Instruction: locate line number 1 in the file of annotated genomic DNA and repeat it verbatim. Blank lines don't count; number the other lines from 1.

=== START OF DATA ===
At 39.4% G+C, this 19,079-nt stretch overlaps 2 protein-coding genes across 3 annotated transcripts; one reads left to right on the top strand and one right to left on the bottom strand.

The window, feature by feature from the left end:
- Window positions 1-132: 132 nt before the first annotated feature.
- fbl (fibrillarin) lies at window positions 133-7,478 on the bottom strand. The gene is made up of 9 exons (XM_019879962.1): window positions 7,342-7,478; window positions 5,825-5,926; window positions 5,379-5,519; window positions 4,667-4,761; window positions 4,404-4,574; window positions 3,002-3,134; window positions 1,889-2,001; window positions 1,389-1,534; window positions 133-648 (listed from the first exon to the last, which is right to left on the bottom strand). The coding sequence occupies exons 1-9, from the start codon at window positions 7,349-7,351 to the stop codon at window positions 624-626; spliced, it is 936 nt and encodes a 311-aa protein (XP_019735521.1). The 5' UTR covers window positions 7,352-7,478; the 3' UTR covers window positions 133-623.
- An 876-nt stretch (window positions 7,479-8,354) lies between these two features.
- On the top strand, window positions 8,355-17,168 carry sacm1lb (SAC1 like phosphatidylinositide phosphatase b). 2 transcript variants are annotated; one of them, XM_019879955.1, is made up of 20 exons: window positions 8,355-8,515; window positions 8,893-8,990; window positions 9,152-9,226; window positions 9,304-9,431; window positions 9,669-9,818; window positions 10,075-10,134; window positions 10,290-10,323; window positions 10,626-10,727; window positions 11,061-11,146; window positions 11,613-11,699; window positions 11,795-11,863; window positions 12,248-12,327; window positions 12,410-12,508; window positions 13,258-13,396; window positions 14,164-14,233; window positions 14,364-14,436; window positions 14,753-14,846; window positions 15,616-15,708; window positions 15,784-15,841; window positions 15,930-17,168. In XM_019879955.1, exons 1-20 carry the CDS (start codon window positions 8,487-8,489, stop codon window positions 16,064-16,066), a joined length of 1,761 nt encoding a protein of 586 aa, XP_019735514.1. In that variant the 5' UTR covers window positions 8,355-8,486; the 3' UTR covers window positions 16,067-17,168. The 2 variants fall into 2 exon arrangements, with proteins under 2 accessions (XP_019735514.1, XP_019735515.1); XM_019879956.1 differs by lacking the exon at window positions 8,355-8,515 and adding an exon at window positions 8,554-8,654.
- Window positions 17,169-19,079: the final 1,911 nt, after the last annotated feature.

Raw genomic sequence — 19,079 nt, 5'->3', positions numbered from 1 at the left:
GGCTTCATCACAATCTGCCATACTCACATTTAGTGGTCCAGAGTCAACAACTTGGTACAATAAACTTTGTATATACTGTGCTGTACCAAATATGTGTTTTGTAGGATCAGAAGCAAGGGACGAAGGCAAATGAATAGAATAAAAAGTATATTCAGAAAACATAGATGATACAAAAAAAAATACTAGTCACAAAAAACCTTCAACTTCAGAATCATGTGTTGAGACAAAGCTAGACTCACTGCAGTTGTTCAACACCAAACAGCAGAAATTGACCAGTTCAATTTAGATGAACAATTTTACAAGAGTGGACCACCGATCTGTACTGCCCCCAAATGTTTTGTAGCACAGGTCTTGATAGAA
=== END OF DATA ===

At 39.4% G+C, this 19,079-nt stretch overlaps 2 protein-coding genes across 3 annotated transcripts; one reads left to right on the top strand and one right to left on the bottom strand.